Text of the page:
Beyond Sinner vs Righteous

An invitation to “accompany”

arun simon
4 min readDec 12, 2021
Source : Image by Gerd Altmann from Pixabay

Which one of you, having a hundred sheep and losing one of them, does not leave the ninety-nine in the wilderness and go after the one that is lost until he finds it? When he has found it, he lays it on his shoulders and rejoices. And when he comes home, he calls together his friends and neighbors, saying to them, ‘Rejoice with me, for I have found my sheep that was lost.’ Just so, I tell you, there will be more joy in heaven over one sinner who repents than over ninety-nine righteous persons who need no repentance. (Luke 15, 4–7)

Some of the striking features are…

  1. One of the 100 is lost. Economically it’s a loss, though not too big.
  2. The shepherd leaves 99 in the wilderness, which has the danger. Despite all attempts to justify, this business model is a faulty one. Or we might say, shepherding is too different from a business model.
  3. When the lost one is found, it’s laid on the shoulders and brought in a royal manner.
  4. There is a party to celebrate that joy.

But then there is a powerful line…. “there will be more joy in heaven over one sinner who repents than over ninety-nine righteous persons who need no repentance.”

Does the Church as an institution, who definitely has the task of shepherding the flock fail (occasionally, many a times) in its responsibility? When we label someone who wishes to leave the church (due to any reason) as a sinner — do we also fall into that duality which Jesus criticizes — sinner vs righteous who doesn’t need repentance ? Or in some sense, does any member leaving the church tell us (and more importantly to those holding responsibilities) that conversion is needed not only for the one who is leaving, but equally for all the ones who are staying and for the institution? May be that helps the one who is leaving, to find his or her place back in the community.

Why the sheep might have been lost? I could think of a few reasons…

  • It may have found something interesting to eat, which was on a slightly problematic terrain.
  • It may not have heard the voice of the shepherd (or shepherd’s voice is no longer audible to certain sheeps due to cultural, social or other difficulties).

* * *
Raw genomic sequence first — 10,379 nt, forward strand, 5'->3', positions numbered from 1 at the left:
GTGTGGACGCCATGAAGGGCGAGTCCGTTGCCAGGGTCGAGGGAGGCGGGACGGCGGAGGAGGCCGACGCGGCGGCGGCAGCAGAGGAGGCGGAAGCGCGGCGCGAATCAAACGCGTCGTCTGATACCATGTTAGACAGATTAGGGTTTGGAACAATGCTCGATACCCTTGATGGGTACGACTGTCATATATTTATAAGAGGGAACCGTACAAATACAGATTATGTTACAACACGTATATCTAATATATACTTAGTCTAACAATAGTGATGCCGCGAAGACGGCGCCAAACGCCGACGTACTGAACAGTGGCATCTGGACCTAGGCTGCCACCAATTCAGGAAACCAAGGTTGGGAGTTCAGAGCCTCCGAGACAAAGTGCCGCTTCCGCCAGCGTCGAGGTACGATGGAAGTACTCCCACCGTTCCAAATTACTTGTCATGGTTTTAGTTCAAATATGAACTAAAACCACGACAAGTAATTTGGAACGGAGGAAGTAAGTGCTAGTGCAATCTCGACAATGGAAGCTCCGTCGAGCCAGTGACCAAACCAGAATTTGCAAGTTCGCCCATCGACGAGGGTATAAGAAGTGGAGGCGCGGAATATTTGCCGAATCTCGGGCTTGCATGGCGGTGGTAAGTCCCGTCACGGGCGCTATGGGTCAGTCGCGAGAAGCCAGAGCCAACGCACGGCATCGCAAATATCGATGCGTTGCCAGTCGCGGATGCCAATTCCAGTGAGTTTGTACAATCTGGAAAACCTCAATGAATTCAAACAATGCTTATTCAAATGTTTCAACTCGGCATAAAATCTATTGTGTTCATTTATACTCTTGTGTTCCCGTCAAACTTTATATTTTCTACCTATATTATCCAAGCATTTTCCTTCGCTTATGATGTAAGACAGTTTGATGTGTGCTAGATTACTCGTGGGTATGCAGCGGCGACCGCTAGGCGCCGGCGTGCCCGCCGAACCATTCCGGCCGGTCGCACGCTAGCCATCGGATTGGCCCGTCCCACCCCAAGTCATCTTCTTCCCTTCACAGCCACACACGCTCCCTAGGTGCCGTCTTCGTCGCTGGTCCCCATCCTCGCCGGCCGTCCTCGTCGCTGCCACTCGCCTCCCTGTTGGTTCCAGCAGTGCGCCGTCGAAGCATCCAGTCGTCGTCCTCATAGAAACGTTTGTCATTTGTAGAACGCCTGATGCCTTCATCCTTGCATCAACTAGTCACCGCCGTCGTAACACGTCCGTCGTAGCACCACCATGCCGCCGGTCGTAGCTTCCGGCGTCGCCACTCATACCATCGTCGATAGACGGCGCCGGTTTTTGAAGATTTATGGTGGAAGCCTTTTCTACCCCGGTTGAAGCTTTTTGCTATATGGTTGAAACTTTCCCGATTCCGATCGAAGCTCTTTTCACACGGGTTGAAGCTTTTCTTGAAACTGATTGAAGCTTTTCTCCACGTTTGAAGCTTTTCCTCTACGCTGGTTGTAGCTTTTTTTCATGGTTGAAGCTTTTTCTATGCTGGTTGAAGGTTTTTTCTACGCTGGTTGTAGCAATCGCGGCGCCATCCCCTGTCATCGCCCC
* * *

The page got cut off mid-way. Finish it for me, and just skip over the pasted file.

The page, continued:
• Or the hypocrisy of the shepherd/sheep hinder the sheep from listening to the voice of the shepherd.
  • Shepherd or other sheeps may be abusive; and sheep is no longer interested to return.
  • It may not want to stay in that flock. (personal choice)

There is definitely an aspect of the personal liberty (or freedom to make choice) of the sheep or the person. Can shepherds have a dialogue respecting the liberty of the person? Surely such a dialogue can’t be about labelling that sheep as misruly or sinner.

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Each person is uniquely created by God, with her or his personal liberty. The shepherd (shepherding is done by a community of all those who are involved in responsible positions, though their role differs), in some sense, should be able to accompany all the different people, in their journeys, without labels and condemnation. This accompaniment is a constant journey of conversion (from sinner to less-sinner and not to the righteous who needs no repentance).

Such a shepherd, I think, may be less and less interested to find faults in the exterior world (films, culture, philosophy, tradition etc) as a reason for someone leaving the group, and more interested on the urgent need of the conversion of the existing community and equally urgent need of accompanying the people, especially in their difficulties, questions, differences etc.

The point is not to find faults at the moment of difficulty of a person, but to find a means of accompanying a member of the community, especially the one in difficulty. This helps the community to grow, which is equally a growth for its members.

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arun simon

A Jesuit with all the crazyness… Loves Jesus…Loves church, but loves to challenge too… Loves post modern philosophy & Gilles Deleuze.. Loves deep conversations…